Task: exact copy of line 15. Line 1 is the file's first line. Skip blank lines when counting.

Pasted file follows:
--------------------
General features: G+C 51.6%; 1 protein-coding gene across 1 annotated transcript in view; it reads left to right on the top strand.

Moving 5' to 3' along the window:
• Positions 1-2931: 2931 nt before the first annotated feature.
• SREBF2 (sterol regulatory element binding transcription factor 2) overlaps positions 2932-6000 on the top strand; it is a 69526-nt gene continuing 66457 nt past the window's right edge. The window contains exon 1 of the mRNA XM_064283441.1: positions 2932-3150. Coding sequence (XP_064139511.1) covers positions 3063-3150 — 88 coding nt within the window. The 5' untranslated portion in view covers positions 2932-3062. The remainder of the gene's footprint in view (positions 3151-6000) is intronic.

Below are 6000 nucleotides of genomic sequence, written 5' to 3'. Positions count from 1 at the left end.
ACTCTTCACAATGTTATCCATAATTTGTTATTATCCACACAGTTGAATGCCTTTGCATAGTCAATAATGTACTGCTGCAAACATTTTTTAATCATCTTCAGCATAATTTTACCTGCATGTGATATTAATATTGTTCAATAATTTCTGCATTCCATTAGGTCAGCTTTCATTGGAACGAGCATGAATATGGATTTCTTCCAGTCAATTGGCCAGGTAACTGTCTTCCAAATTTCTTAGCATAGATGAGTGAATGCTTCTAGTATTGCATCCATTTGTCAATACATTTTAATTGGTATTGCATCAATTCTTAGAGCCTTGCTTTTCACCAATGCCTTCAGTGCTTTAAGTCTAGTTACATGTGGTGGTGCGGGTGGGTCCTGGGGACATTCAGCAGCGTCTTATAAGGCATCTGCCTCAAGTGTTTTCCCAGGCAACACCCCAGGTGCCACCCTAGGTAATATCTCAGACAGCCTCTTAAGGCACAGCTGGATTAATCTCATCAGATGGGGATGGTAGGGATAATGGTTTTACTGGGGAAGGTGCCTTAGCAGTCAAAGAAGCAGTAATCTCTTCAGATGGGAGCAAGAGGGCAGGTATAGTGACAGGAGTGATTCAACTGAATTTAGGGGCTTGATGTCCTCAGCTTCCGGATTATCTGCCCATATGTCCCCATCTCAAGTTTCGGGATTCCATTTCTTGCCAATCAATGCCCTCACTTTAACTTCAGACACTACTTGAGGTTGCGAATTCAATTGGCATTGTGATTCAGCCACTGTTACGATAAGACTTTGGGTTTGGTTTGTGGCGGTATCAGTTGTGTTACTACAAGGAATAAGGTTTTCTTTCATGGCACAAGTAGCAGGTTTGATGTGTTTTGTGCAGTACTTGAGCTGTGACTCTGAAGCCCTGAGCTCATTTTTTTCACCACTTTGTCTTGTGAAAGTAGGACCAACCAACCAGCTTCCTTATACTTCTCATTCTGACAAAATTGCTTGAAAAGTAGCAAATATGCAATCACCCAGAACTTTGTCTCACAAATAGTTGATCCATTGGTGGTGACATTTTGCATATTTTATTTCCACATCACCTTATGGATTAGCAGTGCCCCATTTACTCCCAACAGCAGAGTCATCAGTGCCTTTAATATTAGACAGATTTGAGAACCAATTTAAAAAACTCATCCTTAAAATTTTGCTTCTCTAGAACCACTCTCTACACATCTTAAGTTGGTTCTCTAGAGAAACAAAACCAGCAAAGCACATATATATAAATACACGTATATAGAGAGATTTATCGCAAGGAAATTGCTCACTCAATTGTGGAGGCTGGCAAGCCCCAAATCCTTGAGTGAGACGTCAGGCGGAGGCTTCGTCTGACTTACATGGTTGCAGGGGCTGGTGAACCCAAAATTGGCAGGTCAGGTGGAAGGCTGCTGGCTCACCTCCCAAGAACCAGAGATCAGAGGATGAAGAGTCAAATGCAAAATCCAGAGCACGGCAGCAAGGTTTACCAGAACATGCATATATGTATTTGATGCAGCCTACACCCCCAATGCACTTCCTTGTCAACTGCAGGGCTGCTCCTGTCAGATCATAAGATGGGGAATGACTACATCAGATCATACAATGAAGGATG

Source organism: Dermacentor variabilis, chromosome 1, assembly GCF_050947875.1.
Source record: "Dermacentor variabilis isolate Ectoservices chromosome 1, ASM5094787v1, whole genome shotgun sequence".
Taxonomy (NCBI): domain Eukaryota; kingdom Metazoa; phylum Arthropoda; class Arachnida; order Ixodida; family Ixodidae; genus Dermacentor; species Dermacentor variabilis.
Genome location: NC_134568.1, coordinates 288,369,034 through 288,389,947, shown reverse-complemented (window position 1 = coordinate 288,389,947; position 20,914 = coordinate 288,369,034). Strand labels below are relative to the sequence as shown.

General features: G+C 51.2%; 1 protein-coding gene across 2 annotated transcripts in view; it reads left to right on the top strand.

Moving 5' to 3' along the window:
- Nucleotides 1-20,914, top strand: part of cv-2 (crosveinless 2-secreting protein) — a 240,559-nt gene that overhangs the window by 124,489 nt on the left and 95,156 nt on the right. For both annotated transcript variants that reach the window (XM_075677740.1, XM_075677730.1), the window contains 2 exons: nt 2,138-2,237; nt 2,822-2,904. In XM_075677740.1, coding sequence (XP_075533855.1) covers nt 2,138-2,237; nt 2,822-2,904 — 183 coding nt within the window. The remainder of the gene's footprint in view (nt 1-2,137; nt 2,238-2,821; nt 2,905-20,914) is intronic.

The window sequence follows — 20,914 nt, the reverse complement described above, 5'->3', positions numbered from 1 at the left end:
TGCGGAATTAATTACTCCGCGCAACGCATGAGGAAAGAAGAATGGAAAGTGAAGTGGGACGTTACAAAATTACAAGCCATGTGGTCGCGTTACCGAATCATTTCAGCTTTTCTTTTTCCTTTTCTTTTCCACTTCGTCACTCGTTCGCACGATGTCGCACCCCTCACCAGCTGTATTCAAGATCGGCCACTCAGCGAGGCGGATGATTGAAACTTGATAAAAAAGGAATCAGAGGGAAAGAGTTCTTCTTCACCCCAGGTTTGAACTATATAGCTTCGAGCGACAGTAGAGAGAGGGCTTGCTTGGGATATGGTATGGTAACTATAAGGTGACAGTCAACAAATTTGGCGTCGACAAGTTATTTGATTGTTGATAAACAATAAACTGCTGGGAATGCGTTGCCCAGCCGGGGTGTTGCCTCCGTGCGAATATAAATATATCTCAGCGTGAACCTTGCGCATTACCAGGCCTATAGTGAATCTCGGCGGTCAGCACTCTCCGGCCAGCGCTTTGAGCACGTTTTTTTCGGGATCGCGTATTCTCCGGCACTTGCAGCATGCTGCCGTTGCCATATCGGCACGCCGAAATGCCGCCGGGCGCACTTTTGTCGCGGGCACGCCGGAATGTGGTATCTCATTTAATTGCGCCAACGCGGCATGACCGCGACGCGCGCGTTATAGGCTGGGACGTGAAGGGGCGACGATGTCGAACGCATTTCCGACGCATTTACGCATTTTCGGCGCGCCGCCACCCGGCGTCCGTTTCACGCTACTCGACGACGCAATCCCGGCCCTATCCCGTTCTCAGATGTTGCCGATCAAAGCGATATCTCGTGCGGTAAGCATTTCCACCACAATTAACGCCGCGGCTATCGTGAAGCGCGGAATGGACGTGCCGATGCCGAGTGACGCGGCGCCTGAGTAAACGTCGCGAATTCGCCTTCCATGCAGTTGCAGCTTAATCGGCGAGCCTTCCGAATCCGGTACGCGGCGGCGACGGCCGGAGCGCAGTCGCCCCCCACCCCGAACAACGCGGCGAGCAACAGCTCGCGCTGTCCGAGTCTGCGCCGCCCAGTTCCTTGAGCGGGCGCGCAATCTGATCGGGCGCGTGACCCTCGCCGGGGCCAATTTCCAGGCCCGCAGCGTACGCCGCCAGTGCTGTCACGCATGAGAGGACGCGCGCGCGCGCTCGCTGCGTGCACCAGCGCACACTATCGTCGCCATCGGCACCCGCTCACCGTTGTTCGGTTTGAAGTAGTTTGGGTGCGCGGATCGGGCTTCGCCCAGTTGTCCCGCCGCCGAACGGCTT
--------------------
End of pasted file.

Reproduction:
TGCGGAATTAATTACTCCGCGCAACGCATGAGGAAAGAAGAATGGAAAGTGAAGTGGGACGTTACAAAATTACAAGCCATGTGGTCGCGTTACCGAATCATTTCAGCTTTTCTTTTTCCTTTTCTTTTCCACTTCGTCACTCGTTCGCACGATGTCGCACCCCTCACCAGCTGTATTCAAGATCGGCCACTCAGCGAGGCGGATGATTGAAACTTGATAAAAAAGGAATCAGAGGGAAAGAGTTCTTCTTCACCCCAGGTTTGAACTATATAGCTTCGAGCGACAGTAGAGAGAGGGCTTGCTTGGGATATGGTATGGTAACTATAAGGTGACAGTCAACAAATTTGGCGTCGACAAGTTATTTGATTGTTGATAAACAATAAACTGCTGGGAATGCGTTGCCCAGCCGGGGTGTTGCCTCCGTGCGAATATAAATATATCTCAGCGTGAACCTTGCGCATTACCAGGCCTATAGTGAATCTCGGCGGTCAGCACTCTCCGGCCAGCGCTTTGAGCACGTTTTTTTCGGGATCGCGTATTCTCCGGCACTTGCAGCATGCTGCCGTTGCCATATCGGCACGCCGAAATGCCGCCGGGCGCACTTTTGTCGCGGGCACGCCGGAATGTGGTATCTCATTTAATTGCGCCAACGCGGCATGACCGCGACGCGCGCGTTATAGGCTGGGACGTGAAGGGGCGACGATGTCGAACGCATTTCCGACGCATTTACGCATTTTCGGCGCGCCGCCACCCGGCGTCCGTTTCACGCTACTCGACGACGCAATCCCGGCCCTATCCCGTTCTCAGATGTTGCCGATCAAAGCGATATCTCGTGCGGTAAGCATTTCCACCACAATTAACGCCGCGGCTATCGTGAAGCGCGGAATGGACGTGCCGATGCCGAGTGACGCGGCGCCTGAGTAAACGTCGCGAATTCGCCTTCCATGCAGTTGCAGCTTAATCGGCGAGCCTTCCGAATCCGGTACGCGGCGGCGACGGCCGGAGCGCAGTCGCCCCCCACCCCGAACAACGCGGCGAGCAACAGCTCGCGCTGTCCGAGTCTGCGCCGCCCAGTTCCTTGAGCGGGCGCGCAATCTGATCGGGCGCGTGACCCTCGCCGGGGCCAATTTCCAGGCCCGCAGCGTACGCCGCCAGTGCTGTCACGCATGAGAGGACGCGCGCGCGCGCTCGCTGCGTGCACCAGCGCACACTATCGTCGCCATCGGCACCCGCTCACCGTTGTTCGGTTTGAAGTAGTTTGGGTGCGCGGATCGGGCTTCGCCCAGTTGTCCCGCCGCCGAACGGCTT